Empower your business in Sri Lanka and internationally with Prifinance expert corporate and financial services. Streamline company formation and investment opportunities with our tailored advice and solutions.

Central bank holds rates unchanged; private sector credit up 21 pct

Sept 25, 2015 (LBO) - Sri Lanka's central bank held key interest rates unchanged on Monday despite credit to the private sector rising 21 percent due to low interest rates amid a further drop in foreign reserves. The Standing Deposit Facility Rate (SDFR) and the Standing Lending Facility Rate (SLFR) of the Central Bank were left unchanged at 6.00 per cent and 7.50 per cent, respectively. "The increased credit flows to the private sector have been sustained mainly due to prevailing low market interest rates amidst low inflation environment," the central bank admitted. The decision was mostly expected by market participants with some acknowledging that hiking interest rates, as per the suggestion of the IMF, would be a politically difficult decision to make. The gross official reserves, which stood at 6.8 billion dollars at end July, decreased to 6.4 billion dollars by end August. "Official reserves are expected to increase during the remainder of the year with the expected long term external financial flows to the government," the statement said. The trade deficit narrowed in July, and a seven percent depreciation of the rupee so far this year would further support the current account, it said. Core inflation increased to 3.9 per cent in August 2015 on a year-on-year basis, from 3.5 per cent in the previous month. "Headline inflation is expected to remain comfortably within 2.0-3.0 per cent by year end, supported by improved domestic supply conditions and subdued global commodity prices," the monetary authority said.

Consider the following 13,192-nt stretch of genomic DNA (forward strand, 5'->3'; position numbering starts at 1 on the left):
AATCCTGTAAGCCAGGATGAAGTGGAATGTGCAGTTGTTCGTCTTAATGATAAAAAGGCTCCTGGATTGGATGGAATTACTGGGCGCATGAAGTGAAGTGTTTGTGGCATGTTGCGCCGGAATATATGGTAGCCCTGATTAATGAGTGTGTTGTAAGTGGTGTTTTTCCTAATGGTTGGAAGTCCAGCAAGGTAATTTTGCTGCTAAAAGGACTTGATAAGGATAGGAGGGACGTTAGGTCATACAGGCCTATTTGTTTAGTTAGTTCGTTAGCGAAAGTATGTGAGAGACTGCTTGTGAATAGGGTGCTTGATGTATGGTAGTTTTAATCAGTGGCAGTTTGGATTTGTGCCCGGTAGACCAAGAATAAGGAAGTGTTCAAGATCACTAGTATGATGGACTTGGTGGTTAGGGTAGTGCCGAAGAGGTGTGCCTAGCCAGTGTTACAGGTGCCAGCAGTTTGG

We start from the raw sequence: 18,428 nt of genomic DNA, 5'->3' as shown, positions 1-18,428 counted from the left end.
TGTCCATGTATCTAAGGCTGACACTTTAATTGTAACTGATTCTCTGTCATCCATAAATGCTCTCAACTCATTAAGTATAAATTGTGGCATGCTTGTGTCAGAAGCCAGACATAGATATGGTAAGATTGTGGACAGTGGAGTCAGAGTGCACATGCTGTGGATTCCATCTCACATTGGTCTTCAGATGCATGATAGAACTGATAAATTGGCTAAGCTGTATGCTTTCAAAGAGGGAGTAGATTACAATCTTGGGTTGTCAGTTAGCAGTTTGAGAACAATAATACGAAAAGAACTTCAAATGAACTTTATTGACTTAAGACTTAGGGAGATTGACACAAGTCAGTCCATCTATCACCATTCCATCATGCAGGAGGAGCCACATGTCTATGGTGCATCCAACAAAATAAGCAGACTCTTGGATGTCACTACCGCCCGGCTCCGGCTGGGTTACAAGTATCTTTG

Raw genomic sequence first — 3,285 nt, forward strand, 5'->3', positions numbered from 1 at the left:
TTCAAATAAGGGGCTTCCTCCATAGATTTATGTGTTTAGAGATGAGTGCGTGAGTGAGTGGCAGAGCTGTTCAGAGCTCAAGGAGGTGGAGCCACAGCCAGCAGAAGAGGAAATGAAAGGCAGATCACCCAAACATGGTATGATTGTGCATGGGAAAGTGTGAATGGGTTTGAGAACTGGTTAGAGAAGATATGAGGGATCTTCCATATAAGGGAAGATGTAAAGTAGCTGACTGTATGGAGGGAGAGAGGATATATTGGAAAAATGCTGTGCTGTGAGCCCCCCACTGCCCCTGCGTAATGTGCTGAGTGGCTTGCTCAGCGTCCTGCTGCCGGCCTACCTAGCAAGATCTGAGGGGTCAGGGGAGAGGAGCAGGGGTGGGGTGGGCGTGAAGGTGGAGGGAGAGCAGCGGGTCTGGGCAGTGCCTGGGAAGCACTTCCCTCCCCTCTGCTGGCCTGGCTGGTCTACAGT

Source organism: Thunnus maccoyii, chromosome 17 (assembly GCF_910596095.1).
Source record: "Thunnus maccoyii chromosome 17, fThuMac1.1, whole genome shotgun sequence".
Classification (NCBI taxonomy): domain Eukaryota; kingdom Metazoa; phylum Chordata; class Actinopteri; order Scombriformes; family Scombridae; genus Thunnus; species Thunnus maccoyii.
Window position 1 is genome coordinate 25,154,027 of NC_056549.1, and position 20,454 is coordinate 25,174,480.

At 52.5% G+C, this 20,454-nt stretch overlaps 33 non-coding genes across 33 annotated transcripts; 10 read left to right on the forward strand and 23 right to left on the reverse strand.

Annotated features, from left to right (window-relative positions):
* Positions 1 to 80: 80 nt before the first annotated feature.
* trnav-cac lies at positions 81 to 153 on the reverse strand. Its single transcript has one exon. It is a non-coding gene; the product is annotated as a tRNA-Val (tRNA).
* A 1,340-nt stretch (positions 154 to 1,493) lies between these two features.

Notify of
Newest Most Voted
Inline Feedbacks
View all comments
8 years ago

Rather than political it seems economic.The only working engine for SL @ this moment seems to be the growth.In war when cornered one could duck & hide & be a sitting duck or shoot ones way through to safety.CB seems to be preferring the latter.Now which strategy is correct.There is no 100% correct prediction @ a time other CB’s of the world too are trying with available tools.For the latter strategy(growth) to be effective focused work must happen in the country & improving exports is a must.(Let us ponder how few schemes to improve export crops may be mishandled(purposely or other wise) paving the way for more imports by weakening local production on another day) .

Navin Karunatilaka
Navin Karunatilaka
8 years ago

Messing around with monetary policy will only get short term results. For long term prosperity, wellbeing and freedom the only solution is balancing the budget. But this will never happen as a lot of unpopular decisions will have to be taken including, reforming the tax code (elimination of the regressive income and corporate taxes and have a simple single tax like GST/ VAT), reducing the size of government (mass scale privatisation and deregulation) and land reform (especially freeing up so called paddy land).

Would love your thoughts, please comment.x